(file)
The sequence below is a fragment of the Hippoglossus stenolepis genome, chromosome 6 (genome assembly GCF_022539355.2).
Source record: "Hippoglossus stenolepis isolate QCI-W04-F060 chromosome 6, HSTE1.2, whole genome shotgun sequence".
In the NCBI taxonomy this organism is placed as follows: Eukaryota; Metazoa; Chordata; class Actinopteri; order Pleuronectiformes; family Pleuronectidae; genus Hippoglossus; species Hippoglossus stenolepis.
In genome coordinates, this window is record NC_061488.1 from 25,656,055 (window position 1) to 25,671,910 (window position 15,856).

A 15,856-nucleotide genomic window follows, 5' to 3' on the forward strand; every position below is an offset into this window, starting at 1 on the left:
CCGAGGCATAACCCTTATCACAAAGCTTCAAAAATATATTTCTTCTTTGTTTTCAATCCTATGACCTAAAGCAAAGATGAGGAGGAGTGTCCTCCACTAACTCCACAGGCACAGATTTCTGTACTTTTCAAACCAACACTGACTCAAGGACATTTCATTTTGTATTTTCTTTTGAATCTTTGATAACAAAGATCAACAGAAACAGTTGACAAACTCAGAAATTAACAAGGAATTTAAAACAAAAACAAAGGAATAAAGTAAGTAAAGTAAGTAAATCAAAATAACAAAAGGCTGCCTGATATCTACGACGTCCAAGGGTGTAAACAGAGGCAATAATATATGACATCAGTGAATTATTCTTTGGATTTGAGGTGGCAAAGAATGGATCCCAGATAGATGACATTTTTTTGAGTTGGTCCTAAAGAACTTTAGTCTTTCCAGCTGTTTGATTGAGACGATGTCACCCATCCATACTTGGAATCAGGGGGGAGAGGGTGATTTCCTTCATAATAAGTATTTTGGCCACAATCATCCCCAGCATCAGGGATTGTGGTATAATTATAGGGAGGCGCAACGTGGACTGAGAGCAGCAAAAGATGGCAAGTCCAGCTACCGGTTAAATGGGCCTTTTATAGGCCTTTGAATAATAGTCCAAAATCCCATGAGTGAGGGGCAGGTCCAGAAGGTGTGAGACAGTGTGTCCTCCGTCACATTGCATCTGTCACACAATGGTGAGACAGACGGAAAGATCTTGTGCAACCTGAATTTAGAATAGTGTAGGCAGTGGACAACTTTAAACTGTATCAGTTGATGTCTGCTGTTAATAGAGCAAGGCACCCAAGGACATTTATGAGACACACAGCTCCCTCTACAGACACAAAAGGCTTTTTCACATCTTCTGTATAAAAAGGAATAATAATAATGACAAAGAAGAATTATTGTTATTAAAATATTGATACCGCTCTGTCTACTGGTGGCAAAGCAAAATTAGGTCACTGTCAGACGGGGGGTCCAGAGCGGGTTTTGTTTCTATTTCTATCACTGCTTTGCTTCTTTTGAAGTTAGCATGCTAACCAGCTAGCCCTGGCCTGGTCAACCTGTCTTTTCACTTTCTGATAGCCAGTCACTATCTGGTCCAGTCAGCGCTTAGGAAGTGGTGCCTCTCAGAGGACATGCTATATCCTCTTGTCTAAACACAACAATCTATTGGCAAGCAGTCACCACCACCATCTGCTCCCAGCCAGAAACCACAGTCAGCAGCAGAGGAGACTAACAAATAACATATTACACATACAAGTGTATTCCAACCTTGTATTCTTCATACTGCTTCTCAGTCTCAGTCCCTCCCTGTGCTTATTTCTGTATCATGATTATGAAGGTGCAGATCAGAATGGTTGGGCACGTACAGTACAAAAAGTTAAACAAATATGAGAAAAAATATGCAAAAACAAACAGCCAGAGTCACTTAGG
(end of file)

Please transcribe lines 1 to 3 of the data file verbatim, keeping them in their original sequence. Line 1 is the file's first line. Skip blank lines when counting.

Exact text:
The sequence below is a fragment of the Hippoglossus stenolepis genome, chromosome 6 (genome assembly GCF_022539355.2).
Source record: "Hippoglossus stenolepis isolate QCI-W04-F060 chromosome 6, HSTE1.2, whole genome shotgun sequence".
In the NCBI taxonomy this organism is placed as follows: Eukaryota; Metazoa; Chordata; class Actinopteri; order Pleuronectiformes; family Pleuronectidae; genus Hippoglossus; species Hippoglossus stenolepis.